Kanako Blondet graduated from Abraham Lincoln University School of Law in 2007. As a Social Worker, Blondet experienced first hand how life-altering a lawyer’s presence in court could be for families, especially children and defendants in need of an interpreter. These moments in court are what prompted her to take her knowledge of the law to the next level and eventually, to join the California Innocence Project.
As a law student at ALU, what subject did you like studying the most?
I liked Criminal Law and Constitutional Law the most. Criminal Law was close to home and easy to digest, compared to other subjects such as Property Law, Civil Procedure, and Corporation, which I dreaded. Constitutional Law is very interesting because it’s like studying the history of the foundation of this country. I was born and raised in Japan, so I did not take any American Constitution classes in school.
The laws of Equal Protection, First Amendment, 4th and 5th Amendment, and Due Process are all fascinating. I still don’t understand why Korematsu v. U.S. is not completely overturned, but that is part of the U.S’s history.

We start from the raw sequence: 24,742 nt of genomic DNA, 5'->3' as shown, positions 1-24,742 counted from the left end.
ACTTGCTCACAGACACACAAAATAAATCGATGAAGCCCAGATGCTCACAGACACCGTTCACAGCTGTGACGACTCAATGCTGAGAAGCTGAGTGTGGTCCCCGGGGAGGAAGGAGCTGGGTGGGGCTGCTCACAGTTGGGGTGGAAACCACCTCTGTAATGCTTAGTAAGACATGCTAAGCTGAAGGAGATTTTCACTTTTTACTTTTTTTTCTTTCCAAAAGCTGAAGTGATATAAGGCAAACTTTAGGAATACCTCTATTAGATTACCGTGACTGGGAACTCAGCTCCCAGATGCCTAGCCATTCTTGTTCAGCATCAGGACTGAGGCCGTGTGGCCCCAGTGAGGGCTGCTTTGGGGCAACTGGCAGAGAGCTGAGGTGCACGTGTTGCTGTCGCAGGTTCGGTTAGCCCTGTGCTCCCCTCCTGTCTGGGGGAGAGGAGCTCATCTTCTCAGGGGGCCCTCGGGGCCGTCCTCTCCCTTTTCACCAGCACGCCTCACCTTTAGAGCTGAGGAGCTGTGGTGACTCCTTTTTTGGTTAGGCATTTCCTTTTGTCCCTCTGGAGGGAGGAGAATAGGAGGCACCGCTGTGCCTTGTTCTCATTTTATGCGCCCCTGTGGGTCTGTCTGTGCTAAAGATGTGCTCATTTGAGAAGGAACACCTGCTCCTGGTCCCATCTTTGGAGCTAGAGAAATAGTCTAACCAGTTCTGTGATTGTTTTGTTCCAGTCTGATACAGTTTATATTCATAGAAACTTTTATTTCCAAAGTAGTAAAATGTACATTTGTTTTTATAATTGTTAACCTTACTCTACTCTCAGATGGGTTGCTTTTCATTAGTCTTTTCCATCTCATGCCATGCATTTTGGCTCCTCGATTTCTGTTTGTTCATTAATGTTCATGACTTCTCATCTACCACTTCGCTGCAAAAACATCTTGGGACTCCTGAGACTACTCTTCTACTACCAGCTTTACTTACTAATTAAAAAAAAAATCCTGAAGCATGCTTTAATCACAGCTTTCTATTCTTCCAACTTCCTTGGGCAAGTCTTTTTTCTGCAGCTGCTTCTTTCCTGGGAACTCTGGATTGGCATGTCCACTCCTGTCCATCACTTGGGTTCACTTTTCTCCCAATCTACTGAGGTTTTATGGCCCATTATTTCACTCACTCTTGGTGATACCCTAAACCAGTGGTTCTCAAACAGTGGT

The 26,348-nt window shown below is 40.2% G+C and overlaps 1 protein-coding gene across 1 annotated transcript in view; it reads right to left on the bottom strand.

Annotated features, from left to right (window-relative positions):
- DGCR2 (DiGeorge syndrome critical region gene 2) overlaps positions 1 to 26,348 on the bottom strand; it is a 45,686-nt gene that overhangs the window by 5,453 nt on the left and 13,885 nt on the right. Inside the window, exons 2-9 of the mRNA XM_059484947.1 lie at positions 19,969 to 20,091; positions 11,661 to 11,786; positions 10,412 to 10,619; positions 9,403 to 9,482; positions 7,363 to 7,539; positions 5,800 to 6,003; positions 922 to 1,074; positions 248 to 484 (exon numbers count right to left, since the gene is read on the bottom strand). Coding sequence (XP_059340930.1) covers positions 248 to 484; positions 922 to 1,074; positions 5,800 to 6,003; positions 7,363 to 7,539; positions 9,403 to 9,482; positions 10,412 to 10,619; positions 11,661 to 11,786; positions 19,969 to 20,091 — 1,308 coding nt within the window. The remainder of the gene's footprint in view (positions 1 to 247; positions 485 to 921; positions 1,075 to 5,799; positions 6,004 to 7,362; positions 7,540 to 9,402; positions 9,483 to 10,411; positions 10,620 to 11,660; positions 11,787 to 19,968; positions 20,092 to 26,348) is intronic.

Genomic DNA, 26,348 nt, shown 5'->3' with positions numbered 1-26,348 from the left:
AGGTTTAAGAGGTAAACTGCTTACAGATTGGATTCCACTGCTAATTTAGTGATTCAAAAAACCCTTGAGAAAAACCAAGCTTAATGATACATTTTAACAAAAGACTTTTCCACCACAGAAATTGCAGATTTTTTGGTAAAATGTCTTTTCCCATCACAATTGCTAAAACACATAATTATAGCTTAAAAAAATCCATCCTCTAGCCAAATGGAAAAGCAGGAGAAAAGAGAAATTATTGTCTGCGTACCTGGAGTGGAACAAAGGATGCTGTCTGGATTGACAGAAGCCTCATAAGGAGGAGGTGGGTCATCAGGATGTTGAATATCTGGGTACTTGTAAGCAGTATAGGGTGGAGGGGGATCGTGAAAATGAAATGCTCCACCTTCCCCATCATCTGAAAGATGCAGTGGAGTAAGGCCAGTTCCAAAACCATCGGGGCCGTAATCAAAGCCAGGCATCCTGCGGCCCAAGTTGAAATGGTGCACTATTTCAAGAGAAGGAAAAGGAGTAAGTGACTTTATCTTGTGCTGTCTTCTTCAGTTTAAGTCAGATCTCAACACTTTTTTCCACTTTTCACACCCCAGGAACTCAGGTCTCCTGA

What inspired your involvement with the California Innocence Project?
I was involved in a criminal case of a Japanese national and it opened my eyes to two things–how “junk science” can lead to conviction and how non-English speakers are tricked into coerced confessions during police interrogation. The first point–“junk science”–is very controversial, it’s called “medical diagnosis of murder” by some experts.
Fortunately, the victim (in this case his infant daughter) recovered and did not die, but had she died, he would have been charged with murder. I truly believed in his innocence. When I did some research on the subject, I learned that many convicted felons are being re-tried, some of whom have been found not guilty and released. I attended a conference where I met a neurosurgeon expert witness who told me that new medical findings are emerging which often discredit the convicting diagnoses of these cases. We worked very hard on this particular case and were able to cut a deal with the D.A. so that the client was sentenced to probation only.
“The second point, coerced confession of a non-English speaker, is nothing new, but it was the first time that I actually watched DVDs of a police interrogation.”